The Dutch court announced on Tuesday that the hearings on the MH17 crash have been postponed until 23 March.
The trial of four suspects in the case — Russian nationals Igor Girkin, Sergey Dubinsky and Oleg Pulatov, and Ukrainian national Leonid Kharchenko — began in the Hague on Monday.
The Boeing 777 of Malaysia Airlines heading to Amsterdam from Kuala Lumpur was downed near the city of Donetsk in eastern Ukraine on 17 July 2014. All 298 people aboard, mainly Malaysian and Dutch citizens, were killed in the incident.
Kiev and the self-proclaimed republics in the east of the country blamed each other for the downing. The US and a number of European nations blamed the incident on Russia, a claim that was made even before an official investigation was launched, with the West repeatedly citing Russia being at odds with Ukraine over Crimea and Donbass.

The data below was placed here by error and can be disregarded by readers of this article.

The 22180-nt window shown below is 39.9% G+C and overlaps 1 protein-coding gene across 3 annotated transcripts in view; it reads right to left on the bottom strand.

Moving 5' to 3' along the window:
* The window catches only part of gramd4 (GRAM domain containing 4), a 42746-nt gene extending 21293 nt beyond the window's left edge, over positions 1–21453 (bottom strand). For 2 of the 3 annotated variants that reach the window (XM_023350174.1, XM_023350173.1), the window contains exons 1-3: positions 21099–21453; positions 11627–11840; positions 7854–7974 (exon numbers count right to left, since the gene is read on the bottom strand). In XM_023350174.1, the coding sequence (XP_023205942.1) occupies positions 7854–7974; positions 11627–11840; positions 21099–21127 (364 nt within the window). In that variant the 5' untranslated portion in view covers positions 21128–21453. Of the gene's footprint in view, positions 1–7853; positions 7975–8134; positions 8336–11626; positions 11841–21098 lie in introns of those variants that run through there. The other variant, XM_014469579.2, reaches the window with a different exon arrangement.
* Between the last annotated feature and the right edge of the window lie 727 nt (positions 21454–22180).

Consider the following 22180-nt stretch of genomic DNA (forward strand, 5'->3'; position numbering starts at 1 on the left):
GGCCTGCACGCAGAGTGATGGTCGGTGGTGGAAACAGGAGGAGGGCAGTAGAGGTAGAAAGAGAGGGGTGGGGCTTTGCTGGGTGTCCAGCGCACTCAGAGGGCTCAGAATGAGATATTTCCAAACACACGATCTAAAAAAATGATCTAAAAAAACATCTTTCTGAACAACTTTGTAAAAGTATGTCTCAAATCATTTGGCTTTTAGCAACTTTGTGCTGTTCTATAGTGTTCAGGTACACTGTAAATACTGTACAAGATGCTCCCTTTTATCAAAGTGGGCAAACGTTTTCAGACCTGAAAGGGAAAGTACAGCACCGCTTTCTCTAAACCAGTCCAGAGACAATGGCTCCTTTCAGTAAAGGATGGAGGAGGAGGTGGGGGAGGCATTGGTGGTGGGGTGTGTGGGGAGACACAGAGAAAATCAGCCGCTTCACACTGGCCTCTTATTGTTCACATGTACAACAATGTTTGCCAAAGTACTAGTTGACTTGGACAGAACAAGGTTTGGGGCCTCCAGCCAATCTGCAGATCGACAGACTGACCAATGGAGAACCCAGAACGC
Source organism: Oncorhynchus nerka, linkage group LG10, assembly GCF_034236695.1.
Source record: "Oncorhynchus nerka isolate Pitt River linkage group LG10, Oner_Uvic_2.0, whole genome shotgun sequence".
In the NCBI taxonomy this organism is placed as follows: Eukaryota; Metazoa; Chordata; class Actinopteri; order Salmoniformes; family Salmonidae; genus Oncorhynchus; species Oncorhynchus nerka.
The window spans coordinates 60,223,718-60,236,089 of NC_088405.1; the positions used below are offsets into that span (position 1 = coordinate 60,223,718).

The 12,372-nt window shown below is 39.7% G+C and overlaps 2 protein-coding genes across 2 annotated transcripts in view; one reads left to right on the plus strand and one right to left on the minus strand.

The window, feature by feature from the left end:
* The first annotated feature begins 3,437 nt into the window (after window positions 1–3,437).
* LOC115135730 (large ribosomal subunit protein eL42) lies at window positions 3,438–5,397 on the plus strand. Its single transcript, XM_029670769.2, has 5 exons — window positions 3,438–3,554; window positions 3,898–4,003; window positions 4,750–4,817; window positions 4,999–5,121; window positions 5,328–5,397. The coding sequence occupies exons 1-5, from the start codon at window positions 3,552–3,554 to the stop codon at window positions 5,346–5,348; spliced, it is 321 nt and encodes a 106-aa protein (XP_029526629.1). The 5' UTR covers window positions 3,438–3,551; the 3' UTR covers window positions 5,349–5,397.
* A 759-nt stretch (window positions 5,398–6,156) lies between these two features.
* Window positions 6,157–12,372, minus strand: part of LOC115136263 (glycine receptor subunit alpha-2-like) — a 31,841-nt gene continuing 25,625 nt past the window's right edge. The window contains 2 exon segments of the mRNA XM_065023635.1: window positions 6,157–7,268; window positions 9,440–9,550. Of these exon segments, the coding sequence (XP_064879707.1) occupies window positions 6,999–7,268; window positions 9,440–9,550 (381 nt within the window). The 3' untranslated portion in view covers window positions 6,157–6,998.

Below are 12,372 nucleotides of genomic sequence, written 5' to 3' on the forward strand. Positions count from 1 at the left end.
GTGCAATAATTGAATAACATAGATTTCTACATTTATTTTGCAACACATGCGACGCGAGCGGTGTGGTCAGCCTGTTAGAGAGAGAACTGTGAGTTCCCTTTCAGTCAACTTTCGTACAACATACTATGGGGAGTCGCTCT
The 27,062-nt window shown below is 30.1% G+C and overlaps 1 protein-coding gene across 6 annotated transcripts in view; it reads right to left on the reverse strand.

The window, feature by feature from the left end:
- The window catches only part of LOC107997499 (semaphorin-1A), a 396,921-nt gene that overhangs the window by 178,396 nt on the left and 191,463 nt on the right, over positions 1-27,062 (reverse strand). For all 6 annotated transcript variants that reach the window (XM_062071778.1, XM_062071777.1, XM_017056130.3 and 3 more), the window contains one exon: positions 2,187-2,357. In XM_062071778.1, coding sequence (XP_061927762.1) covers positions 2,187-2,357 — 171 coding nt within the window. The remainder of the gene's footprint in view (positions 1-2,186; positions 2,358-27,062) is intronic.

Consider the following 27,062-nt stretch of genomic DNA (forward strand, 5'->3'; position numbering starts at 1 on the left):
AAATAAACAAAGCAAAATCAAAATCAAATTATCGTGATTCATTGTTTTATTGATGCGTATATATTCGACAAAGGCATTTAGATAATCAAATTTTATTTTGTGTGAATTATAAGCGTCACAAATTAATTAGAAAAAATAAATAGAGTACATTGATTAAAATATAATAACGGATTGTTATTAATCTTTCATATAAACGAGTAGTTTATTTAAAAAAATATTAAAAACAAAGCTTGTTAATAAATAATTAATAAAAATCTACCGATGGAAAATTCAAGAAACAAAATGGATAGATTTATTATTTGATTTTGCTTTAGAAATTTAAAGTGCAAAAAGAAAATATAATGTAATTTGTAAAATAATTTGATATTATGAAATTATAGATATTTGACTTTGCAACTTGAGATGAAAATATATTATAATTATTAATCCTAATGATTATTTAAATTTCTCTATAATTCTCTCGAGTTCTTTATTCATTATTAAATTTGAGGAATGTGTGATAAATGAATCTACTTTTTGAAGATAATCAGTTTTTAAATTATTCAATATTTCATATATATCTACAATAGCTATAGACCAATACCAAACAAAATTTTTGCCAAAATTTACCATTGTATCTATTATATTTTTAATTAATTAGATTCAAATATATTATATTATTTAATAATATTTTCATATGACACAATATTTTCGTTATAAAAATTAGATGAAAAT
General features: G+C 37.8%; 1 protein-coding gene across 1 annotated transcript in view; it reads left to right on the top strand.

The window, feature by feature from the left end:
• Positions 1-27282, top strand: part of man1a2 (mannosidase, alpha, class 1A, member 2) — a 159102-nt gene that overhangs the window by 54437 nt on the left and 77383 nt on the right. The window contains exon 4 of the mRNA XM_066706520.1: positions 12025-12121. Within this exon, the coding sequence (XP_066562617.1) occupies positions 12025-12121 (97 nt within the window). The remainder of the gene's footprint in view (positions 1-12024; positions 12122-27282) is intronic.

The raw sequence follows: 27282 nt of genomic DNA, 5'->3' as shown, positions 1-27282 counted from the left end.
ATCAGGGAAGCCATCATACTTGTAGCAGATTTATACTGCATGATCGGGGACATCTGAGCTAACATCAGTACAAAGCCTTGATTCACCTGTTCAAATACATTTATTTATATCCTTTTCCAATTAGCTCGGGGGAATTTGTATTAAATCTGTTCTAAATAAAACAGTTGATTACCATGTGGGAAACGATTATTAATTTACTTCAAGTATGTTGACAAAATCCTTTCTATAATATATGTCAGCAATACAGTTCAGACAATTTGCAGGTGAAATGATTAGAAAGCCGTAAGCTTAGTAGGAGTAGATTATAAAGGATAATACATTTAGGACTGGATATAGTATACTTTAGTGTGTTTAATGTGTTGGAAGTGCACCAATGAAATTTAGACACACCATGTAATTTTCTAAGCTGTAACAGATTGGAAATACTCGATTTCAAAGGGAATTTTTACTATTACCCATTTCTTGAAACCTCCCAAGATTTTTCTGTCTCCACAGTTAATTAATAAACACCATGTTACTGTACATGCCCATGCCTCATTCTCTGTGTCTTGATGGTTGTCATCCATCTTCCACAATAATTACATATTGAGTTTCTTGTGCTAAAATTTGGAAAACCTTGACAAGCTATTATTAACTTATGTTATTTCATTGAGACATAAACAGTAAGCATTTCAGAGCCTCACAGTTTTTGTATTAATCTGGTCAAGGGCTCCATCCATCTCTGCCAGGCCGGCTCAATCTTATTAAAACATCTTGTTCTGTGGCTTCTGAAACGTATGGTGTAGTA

Following the crash, the Netherlands established the Joint Investigative Team (JIT) to conduct an inquiry into the case. Moscow, however, was excluded from the investigation process but conducted its own research.
As a result of its investigation, the JIT has accused four individuals – three Russians and a Ukrainian – of playing a significant role in the incident.
The Russian Foreign Ministry has described the investigation as “biased and one-sided”, saying that the investigators have ignored evidence provided by Russia, including Russian radar readings.
Besides the JIT, the incident was investigated by the Dutch Safety Board, which pointed out mistakes on the Ukrainian side, notably their failure to close the country’s airspace amid the raging conflict in the area.
Commenting on the results of the investigation, Malaysia’s Prime Minister Mahathir said that he was “unhappy” with the findings as it was all about blaming Russia from the very beginning.